Hopi Katcinas Drawn by Native Artists

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U.S. Bureau of American Ethnology, 1903 - Hopi Indians - 124 pages
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Page 140 - Fr. ch in charmer q as th in wealth d pronounced with the tip of the tongue touching the upper teeth as in enunciating the English th ; this is the only sound of d in the language e as e in they, as a in may; Fr. ne e as in met, get, then; Germ, denn; Fr. sienne g as in gig; Germ, geben; Fr.
Page xvi - The screen is painted with appropriate symbols tending to heighten the illusion to the childlike minds of the audience, and it is perforated to permit the passage of masked effigies representing the mystical potencies, which are operated by shamans hidden behind the screen, something after the fashion of marionettes. The front of the stage is occupied by a symbolized field of corn; it is the...
Page 179 - So now, verily, her body continued to fall. Her body was falling some time before it emerged. Now she was surprised, seemingly, that there was light below, of a blue color. She looked and there seemed to be a lake at the spot toward which she was falling. There was nowhere any earth. There she saw many ducks on the lake where they, being waterfowl of all their kinds, floated severally about.
Page xxxix - ... continuing ethnological researches among the American Indians, under the direction of the Smithsonian Institution, including salaries or compensation of all necessary employees and the purchase of necessary books and periodicals, fifty thousand dollars, of which sum not exceeding one thousand five hundred dollars may be used for rent of building" (sundry civil act, March 3, 1901 ) $50, 000.
Page xx - Among these corn (that is, maize) occupies the first place; others are the turkey, two or three varieties of beans, certain squashes, besides the remarkable paratriptic tobacco, whose use has spread throughout the world since the time of Raleigh, and there are indications that the wild rice (Zizania) of the region of glacial lakes may constitute a notable addition to the list. Led to the subject by the work of the Bureau, the Department of Agriculture has instituted inquiries concerning the extent...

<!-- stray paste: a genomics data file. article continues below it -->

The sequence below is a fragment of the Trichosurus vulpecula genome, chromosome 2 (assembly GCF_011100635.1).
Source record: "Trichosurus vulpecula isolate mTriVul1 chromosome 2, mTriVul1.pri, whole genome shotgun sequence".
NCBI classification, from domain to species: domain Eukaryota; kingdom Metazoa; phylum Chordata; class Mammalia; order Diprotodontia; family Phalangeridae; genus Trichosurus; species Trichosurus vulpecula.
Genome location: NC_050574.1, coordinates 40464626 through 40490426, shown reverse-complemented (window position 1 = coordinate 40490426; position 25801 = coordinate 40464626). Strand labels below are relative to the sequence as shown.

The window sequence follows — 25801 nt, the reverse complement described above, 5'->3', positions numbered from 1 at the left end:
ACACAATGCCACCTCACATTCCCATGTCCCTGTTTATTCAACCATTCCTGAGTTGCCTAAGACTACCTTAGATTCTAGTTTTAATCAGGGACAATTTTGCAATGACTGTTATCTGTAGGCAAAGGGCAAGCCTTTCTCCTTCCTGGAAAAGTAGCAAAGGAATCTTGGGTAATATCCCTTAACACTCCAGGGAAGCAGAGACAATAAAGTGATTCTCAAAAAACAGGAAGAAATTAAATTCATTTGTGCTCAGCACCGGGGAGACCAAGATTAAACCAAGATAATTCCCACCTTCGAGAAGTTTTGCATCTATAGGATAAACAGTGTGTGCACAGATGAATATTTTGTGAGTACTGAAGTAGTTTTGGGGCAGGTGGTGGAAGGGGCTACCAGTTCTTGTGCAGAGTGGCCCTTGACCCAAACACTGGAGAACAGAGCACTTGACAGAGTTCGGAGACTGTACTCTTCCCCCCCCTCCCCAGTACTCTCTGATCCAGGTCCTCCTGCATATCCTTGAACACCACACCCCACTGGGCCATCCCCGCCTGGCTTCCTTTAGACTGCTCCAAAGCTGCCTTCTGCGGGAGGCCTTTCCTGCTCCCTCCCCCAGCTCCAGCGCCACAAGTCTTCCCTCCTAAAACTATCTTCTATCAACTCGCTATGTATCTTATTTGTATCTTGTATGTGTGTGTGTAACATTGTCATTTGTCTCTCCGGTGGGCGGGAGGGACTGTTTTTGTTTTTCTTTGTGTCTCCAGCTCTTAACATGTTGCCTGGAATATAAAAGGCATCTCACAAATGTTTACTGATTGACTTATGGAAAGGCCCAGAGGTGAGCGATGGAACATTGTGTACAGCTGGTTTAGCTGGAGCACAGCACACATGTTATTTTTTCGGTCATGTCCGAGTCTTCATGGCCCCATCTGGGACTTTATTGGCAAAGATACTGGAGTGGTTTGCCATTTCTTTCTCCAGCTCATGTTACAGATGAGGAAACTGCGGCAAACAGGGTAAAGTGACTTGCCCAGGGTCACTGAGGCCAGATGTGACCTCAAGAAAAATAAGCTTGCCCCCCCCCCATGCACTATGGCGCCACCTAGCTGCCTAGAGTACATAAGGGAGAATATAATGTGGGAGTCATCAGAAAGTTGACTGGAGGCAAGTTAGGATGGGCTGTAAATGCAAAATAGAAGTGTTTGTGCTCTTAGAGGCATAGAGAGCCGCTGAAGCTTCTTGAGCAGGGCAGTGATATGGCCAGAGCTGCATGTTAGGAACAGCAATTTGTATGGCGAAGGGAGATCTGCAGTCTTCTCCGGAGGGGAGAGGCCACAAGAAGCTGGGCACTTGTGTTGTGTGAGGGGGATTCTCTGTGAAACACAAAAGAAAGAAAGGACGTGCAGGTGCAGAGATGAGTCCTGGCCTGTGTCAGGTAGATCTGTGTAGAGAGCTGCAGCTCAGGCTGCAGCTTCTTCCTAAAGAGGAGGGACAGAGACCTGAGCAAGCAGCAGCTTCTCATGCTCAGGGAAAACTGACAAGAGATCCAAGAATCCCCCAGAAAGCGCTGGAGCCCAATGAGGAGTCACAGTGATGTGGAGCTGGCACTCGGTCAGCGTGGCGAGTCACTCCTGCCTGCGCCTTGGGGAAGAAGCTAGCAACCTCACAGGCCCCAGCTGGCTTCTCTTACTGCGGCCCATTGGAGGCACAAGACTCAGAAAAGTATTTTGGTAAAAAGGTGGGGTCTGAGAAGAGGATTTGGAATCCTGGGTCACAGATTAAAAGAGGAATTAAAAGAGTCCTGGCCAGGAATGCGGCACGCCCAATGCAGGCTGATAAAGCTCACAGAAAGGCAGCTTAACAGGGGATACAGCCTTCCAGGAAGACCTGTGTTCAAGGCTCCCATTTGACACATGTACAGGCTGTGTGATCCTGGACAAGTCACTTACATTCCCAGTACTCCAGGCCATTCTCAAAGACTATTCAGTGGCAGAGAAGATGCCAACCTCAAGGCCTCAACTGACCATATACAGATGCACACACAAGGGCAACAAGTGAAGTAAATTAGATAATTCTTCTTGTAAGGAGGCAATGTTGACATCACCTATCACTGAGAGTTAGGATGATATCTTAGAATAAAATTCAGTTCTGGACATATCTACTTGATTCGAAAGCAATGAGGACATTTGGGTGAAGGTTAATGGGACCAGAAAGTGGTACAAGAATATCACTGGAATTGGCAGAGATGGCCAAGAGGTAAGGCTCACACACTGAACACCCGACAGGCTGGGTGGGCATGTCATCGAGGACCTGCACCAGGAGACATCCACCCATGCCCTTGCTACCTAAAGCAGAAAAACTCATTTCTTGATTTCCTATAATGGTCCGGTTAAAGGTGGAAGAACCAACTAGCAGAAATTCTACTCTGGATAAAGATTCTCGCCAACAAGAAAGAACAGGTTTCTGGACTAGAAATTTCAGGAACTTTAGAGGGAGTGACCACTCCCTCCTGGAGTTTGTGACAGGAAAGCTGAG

Page xvi - ... of a group of shamans occupying one side of the stage, and in part by human actors who wrestle with and finally overcome the evil marionettes. The entire dramatization stands on a higher plane than that prevalent among most of the...
Page xxvii - Audomaro Molina, of Merida, Yucatan, an eminent student of the Maya language, visited this country, and, learning of the proposal to publish the Diccionario de Motul, came to Washington to proffer his services in any further revision of the material that might seem desirable. His offer was gladly accepted, and provision was made for supplying him with copies of the transcript of the vocabulary. During the year Dr Franz Boas made additional contributions of importance to the linguistic collections...
Page xxxviii - Of late science has arisen, and men have turned to the contemplation of nature and have been led thence to the conquest of natural forces. In the strife against dull nature the manual side of man has again come into prominence, and the pages of later history are emblazoned with the names of inventors and experimentalists in whom the hand side and the brain side have attained perfect union. To this class of men Cushing belonged ; yet the application of his genius was peculiar, even unique, in that...
Page x - ... pioneers; and in addition to the aboriginal and accultural artifacts, the explorers were rewarded by finding the remains of a metallic armor, of European make, in such associations as to throw light on the beginning of warfare between red men and white. Later in the year the Director, accompanied by Prof. WH Holmes, of the United States National Museum, repaired to Cuba and Jamaica for the purpose of tracing lines of cultural migration between the great continents of the Western Hemisphere. The...
Page 219 - ... to befall him recurrently, that he becomes old in body, and that when, in fact, his body becomes ancient normally, he then retransforms his body in such wise that he becomes a new man-being again and again recovers his youth, so that one would think that he had just then grown to the size which a man-being customarily has when he reaches the youth of man-beings, as manifested by the change of voice at the age of puberty. Moreover, it is so that continuously the orenda immanent in his body—...

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